Barren Chicago Dog Parks, For Now Due to Dog Flu
For now, this is what a Chicago area dog park should look like: Empty.
In Chicago, and many suburban areas the canine influenza virus (dog flu) is at epidemic proportions. According to Dr. Donna Alexander, administrator, Cook County Department of Animal and Rabies Control at least five dogs have died, and over a thousand dogs in the region sickened as a result of the canine influenza virus.
Dr. Cynda Crawford, Maddie’s Shelter Medicine Program at the University of Florida College of Veterinary Medicine, Gainesville, helped to discover the canine influenza virus 11 years ago. She indicates that eventually the virus will naturally dissipate from the area. However, that natural process isn’t happening overnight because nearly all dogs exposed are being exposed for the first time; and therefore susceptible because there is no built-in immunity to the novel virus. While nearly every exposed dog will get the virus, about 2o to 25 percent don’t actually get sick. Of course, that’s great for those individuals, but their owners have no way to know their dog is carrying and spreading the virus – which is incidentally very contagious.
Crawford and other experts say the best ways to stem the epidemic is to limit exposure to other dogs – obviously to sick dogs, but since there’s no way to know which dogs are shedding virus or not, simply don’t allow dogs to socialize. That socialization where the virus is most easily spread, and occurs at dog parks, dog training classes, boarding and grooming facilities and in daycare. Also, dog walkers who take dogs from multiple homes, and mixing them on walks.
Simultaneously, there is a vaccine for the canine influenza virus which veterinarians are increasingly suggesting for social dogs. The vaccine doesn’t create overnight protection, a booster is required about two to three weeks following the initial vaccine. The dog flu vaccine not always 100 percent protective, though it can be. Much like the human flu vaccine, vaccinated individuals aren’t likely to become as ill, bouncing back faster (if they get sick at all). It’s also noteworthy that the vaccine for the dog flu appears protective against pneumonia. That’s incredibly important because pneumonia often plays a role in the death of many dogs that die of the dog flu, and certainly it’s a cause for hospitalization.
It’s a long story to tell – but years ago I was very involved in helping to formulate a group called the Dog Advisory Workgorup, which led to create dog friendly areas in Chicago. I organized the testimony to the Chicago Park District Board about the need for off-leash play areas, and together we suggested protocol for dog friendly areas (also based on the success of Wiggly Field on the near north side). That protocol is pretty much the same today. And while not all dogs should visit dogs parks (because of their temperament, or owners who don’t pay attention to their dogs), I feel invested.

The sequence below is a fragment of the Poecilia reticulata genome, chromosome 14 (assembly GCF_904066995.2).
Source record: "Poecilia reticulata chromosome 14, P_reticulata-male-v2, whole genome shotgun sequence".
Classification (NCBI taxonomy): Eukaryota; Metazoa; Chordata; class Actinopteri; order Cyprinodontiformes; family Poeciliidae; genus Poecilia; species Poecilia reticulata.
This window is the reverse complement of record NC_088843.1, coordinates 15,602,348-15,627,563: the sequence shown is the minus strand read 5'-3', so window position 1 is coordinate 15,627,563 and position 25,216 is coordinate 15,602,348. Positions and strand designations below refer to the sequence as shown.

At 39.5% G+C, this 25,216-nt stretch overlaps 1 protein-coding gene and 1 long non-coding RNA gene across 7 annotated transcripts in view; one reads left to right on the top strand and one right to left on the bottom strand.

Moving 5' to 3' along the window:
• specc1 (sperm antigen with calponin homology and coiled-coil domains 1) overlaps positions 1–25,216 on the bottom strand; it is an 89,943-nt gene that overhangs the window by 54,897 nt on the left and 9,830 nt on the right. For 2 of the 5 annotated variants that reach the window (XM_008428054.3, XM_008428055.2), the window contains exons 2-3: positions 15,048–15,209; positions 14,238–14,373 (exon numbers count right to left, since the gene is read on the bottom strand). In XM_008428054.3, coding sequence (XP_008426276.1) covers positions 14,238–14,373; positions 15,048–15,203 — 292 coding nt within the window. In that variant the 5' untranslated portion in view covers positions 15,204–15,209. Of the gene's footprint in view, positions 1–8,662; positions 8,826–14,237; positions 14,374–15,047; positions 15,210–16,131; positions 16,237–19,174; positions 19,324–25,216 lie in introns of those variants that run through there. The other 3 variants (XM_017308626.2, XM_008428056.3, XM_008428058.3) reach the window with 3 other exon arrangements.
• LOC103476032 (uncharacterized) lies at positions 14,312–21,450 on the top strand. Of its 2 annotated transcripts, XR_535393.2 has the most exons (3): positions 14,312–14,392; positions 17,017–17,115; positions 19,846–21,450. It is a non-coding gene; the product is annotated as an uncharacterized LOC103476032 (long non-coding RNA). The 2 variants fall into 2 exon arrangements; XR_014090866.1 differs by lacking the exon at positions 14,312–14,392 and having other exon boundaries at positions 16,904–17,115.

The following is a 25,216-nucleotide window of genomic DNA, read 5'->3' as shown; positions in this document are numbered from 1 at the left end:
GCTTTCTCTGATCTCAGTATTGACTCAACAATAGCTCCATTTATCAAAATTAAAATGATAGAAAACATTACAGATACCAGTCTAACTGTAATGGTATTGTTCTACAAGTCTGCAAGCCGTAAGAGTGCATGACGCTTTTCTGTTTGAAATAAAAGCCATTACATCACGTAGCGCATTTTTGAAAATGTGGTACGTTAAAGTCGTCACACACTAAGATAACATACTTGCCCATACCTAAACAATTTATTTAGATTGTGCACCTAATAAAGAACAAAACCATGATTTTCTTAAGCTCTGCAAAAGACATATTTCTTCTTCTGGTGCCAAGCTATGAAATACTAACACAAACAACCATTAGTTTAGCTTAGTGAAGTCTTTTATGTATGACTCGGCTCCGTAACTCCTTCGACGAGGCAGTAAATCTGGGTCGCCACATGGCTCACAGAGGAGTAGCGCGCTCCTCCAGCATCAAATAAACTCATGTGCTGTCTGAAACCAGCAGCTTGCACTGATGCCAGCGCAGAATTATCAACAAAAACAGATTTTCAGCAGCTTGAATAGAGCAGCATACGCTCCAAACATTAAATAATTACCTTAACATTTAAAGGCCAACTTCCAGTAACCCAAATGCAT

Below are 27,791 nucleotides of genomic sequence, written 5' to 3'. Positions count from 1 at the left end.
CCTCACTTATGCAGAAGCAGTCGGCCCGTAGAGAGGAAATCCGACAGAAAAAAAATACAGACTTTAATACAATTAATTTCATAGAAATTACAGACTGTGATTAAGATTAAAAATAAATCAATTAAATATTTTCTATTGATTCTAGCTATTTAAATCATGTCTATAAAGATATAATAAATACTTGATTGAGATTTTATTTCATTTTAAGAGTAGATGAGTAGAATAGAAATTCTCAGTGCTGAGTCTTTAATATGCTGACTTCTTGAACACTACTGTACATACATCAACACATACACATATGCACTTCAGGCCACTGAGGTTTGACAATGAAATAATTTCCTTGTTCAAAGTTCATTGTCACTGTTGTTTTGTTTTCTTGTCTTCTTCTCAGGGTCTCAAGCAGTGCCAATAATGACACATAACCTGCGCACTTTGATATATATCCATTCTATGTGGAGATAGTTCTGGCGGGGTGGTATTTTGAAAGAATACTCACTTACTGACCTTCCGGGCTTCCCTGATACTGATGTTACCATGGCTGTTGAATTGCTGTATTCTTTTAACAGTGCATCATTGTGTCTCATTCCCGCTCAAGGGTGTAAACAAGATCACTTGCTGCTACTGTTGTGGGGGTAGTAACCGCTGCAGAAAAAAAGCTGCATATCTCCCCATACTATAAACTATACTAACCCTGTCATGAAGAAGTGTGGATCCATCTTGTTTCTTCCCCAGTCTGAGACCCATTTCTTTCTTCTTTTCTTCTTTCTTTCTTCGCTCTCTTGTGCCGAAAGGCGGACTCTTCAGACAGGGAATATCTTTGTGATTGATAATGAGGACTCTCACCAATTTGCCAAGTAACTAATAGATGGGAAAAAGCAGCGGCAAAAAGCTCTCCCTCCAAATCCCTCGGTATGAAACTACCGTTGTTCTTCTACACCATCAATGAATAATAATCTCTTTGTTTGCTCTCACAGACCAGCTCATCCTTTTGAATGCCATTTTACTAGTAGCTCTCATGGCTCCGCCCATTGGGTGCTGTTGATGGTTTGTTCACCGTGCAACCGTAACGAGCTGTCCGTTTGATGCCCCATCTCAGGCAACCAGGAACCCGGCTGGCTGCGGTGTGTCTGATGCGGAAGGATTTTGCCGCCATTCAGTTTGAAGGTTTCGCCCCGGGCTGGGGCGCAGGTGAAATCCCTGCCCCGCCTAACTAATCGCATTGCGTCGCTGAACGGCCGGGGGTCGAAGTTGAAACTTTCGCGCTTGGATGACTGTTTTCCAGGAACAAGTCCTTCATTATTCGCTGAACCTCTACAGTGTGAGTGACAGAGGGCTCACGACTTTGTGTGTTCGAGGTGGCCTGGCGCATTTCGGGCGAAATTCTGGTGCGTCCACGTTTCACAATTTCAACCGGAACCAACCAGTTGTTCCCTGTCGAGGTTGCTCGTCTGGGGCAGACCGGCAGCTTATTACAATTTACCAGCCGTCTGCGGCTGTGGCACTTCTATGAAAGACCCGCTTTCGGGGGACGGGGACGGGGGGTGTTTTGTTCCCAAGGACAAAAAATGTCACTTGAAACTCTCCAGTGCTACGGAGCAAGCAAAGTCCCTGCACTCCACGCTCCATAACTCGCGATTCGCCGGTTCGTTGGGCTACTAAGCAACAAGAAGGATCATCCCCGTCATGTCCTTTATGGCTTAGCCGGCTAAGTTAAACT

It breaks my heart to see empty Dog Friendly Areas – but the Chicago Park District totally did the right thing to post signage to enter with a dog at your own risk, as I had suggested – authored by myself, the Chicago Veterinary Medical Association and Dr. Alexander. In fact, where the dog flu is common in the suburbs, those suburban park districts should follow.
Most dogs who do get the flu recover fast perhaps with some supportive care and as mentioned about a quarter of exposed dogs don’t even get sick. But who wants their dog to get sick in the first place? And while the mortality rate is low – what if it’s you? Imagine how the dog owners feel who lost their beloved family member?
As I visited Puptown and took the picture of the empty dog friendly area, one guy and his dog were about to enter. He didn’t see the warning about entering at your own risk. I pointed it out, but he was going to enter anyway. I spoke up asked if his dog was vaccinated for the dog flu. He said “no.” I then explained why the signage is there. I suggested that he and his dog might take a walk in the park (generally without socializing with other dogs it’s a safe plan), and a good long walk through the neighborhood is also great exercise. I also suggested games he can play indoors with his dog. He thanked me, and said he would follow my advice and share it with other dog owners. The more we follow the idea of limiting social contact and vaccinating, the sooner the virus will again fall under the radar.
Another concern is for communities outside Chicago, as dogs do travel (especially at this time of year), so some are concerned there will be additional outbreaks in other areas.
Story with more details about the canine influenza virus, and the Chicago metro area
Advice, and guest blog from Dr. Ann Cohen, Chicago Veterinary Emergency & Specialty Center